By Donella Meadows
–November 28, 1996–
About two years ago Ray Anderson was happily running his company, when he received what he calls a “spear through the heart.”
The company, Interface, makes carpet tiles — carpet you lay down in squares. In 21 years Anderson built up a business with 26 factories in six countries, customers in 110 countries, 5800 employees, and nearly a billion dollars in annual sales. Everything was rosy, until his research director asked him to address a staff meeting with an environmental vision for the company.
“I sweated for three weeks over what I would say to that group,” says Anderson. Just then someone sent him Paul Hawken’s book “The Ecology of Commerce.” In it Anderson found his vision and his spear.
Hawken’s book opens with a description of the night he stood up to receive an award for his own company’s environmental excellence. Looking at the impact of his business on the earth, Hawken realized that he deserved no such award — and no company did.
The book goes on to list the many ways in which the human economy violates the laws of the planet. We mobilize an increasing amount of stuff from the earth’s crust and spit it out as waste. We pour poisons into our own life support systems. We draw down an unreplenished supply of fossil fuels and in the process derange the atmosphere.
Anderson, an engineer from Georgia Tech, got the message. His carpet tiles are nylon and polyvinyl chloride, made from oil through polluting processes. They last forever in landfills. His business is not an asset to the planet and it’s not sustainable.
That was the spear through the heart.
But Hawken’s message is not a doomsday cry, it’s a challenge. “Industry, the largest, wealthiest, most pervasive institution on earth, must take the lead in saving the earth from man-made collapse,” he says.
Anderson went right to work on that challenge. First came the speech to his staff. He said his vision was “to make Interface the first name in industrial ecology, worldwide, through substance, not words. To convert Interface into a restorative enterprise — putting back more than we take from the earth. To achieve sustainability and then to help others achieve sustainability, even our competitors.”
Anderson says the speech “surprised me, stunned them, and galvanized us into action.” Two years later Interface is proceeding to clean up its act with hundreds of projects along seven broad fronts.
One front is to run the company on benign energy sources, so “we never have to take another drop of oil from the ground.” That means renewable energy and before that radical energy efficiency, “so we can afford the investment in alternative sources.” Interface is working with Rocky Mountain Institute, Georgia Tech and Georgia Power to figure out how to do it.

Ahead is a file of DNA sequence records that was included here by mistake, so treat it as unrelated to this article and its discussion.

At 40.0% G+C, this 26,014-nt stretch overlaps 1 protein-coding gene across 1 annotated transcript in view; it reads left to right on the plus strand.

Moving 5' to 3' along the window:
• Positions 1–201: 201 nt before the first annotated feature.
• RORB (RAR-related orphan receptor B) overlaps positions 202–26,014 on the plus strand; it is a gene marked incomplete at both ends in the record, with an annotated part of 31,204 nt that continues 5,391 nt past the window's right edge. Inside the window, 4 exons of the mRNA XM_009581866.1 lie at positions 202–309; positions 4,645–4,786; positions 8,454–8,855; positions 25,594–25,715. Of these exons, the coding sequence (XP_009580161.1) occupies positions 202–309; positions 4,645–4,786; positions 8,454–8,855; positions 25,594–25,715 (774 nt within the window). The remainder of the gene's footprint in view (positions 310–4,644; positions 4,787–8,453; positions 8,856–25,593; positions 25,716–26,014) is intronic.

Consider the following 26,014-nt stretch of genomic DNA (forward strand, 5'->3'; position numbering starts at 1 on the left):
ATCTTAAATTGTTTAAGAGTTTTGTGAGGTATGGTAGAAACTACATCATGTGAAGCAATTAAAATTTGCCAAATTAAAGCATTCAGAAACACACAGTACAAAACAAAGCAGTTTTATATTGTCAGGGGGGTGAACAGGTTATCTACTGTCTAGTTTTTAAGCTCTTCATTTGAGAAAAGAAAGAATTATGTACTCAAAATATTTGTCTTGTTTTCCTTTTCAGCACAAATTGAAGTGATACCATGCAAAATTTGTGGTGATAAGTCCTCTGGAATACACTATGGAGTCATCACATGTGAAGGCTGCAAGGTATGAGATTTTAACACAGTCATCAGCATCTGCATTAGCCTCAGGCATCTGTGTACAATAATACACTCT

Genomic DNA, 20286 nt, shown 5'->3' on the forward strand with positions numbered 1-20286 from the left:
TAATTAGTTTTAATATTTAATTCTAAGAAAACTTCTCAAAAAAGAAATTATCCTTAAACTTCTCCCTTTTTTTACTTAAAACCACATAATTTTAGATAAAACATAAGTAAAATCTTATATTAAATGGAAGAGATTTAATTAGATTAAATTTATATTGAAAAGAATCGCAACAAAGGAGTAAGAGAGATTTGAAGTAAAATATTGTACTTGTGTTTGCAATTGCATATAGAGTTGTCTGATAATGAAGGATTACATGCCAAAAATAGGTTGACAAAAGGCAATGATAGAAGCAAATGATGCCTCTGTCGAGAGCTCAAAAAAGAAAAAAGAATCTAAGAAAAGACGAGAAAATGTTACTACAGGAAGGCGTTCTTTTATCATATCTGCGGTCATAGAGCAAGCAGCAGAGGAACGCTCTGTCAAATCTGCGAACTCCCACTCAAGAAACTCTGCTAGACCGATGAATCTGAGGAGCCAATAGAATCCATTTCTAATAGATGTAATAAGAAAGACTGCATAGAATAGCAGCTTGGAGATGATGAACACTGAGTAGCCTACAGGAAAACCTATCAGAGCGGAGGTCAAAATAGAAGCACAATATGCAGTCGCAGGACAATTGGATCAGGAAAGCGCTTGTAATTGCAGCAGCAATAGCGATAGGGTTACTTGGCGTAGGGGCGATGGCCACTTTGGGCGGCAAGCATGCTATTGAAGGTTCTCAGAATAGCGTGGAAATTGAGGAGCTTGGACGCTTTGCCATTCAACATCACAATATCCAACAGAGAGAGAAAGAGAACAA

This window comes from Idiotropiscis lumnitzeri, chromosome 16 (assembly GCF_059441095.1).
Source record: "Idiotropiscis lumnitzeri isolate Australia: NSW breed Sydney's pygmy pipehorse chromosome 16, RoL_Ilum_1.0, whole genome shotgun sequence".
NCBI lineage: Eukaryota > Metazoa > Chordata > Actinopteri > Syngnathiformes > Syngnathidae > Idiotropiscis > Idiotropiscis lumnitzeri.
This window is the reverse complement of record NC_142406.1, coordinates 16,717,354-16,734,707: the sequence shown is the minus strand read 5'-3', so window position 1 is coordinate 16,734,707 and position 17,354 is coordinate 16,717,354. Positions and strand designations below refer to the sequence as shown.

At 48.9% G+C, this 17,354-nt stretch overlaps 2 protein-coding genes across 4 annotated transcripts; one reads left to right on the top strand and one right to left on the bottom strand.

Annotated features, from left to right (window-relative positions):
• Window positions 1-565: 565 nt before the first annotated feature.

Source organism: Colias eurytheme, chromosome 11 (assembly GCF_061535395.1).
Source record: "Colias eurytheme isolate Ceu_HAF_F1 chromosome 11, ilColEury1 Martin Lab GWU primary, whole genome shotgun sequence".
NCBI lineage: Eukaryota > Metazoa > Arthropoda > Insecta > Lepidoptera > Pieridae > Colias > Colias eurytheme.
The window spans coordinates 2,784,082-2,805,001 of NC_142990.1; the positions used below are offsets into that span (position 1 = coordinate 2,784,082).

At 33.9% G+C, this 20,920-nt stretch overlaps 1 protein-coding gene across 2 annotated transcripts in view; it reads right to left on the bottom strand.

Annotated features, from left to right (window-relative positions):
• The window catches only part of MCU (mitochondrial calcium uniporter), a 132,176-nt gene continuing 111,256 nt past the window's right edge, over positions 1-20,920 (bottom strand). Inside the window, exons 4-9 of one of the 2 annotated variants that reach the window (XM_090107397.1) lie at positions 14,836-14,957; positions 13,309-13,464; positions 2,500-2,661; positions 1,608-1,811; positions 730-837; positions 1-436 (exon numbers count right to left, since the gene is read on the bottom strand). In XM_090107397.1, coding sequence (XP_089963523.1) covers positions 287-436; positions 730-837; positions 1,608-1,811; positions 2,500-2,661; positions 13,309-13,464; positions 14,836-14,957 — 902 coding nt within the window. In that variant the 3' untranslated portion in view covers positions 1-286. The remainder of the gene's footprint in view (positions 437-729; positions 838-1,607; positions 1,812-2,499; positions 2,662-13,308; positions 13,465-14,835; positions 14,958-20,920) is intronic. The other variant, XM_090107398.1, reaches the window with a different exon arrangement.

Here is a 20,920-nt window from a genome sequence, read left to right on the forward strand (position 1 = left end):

Another goal is zero waste. Anderson’s engineers found 25 different waste streams coming out of one factory and calculated that eliminating them company-wide could save $70 million in disposal costs. So far, by source reduction and recycling, they have captured $20 million of that — which is paying for much of the rest of the effort.
Closed-loop recycling is another goal. Early on Anderson’s team came up with the idea of leasing carpet instead of selling it. Customers will not buy a carpet, they’ll rent one. Interface will own it, maintain it, take it back when its useful life is over and recycle it into new carpet. “Nylon molecules are very precious,” says Anderson. “We want to spend the rest of our days harvesting yesteryear’s carpets and recycling them, with zero scrap going to the landfill and zero emissions into the ecosystem — and run the whole thing on sunlight.”
That’s both a financial and a technical challenge. Banks are having a hard time with the concept of a perpetual lease. And the process of separating carpet from backing and reclaiming both works only in the lab so far. Anderson is asking his suppliers — the biggest chemical companies in the world — to help him pull this one off.
Some of his business friends think he’s crazy. They’ve been giving him books that counter Hawken and other environmentalists, books that say forget it, this doomsday stuff is hype, there’s no problem. Anderson has read them soberly and considered the odds. He calls one side of the argument “alarmist” and the other side “foot draggers.”
“The alarmist perceives the earth to be in crisis, sees our actions as totally inadequate, and predicts the outcome to be collapse. The foot dragger perceives things as not so bad, even getting better, sees our actions as good enough, maybe too good — meaning expensive and misguided — and sees the outcome as an abundant future for all. Here’s the paradox: the surest way to realize the alarmists’ outcome, collapse, is to accept the foot draggers’ view. The surest way to realize the foot draggers’ outcome, abundance, is to believe the alarmists’ view that we are in trouble and have to change.”
So he’s changing. The amazing thing, you discover when you meet Ray Anderson, is that he is having a blast. He and his colleagues are thrilled by the vision, excited by the challenge.
“We are all part of the continuum of humanity and life,” Anderson said in a recent speech to other corporate CEOs. “We will have lived our brief span and either helped or hurt that continuum and the earth that sustains all life. It’s that simple. Which will it be?”
Copyright Sustainability Institute 1996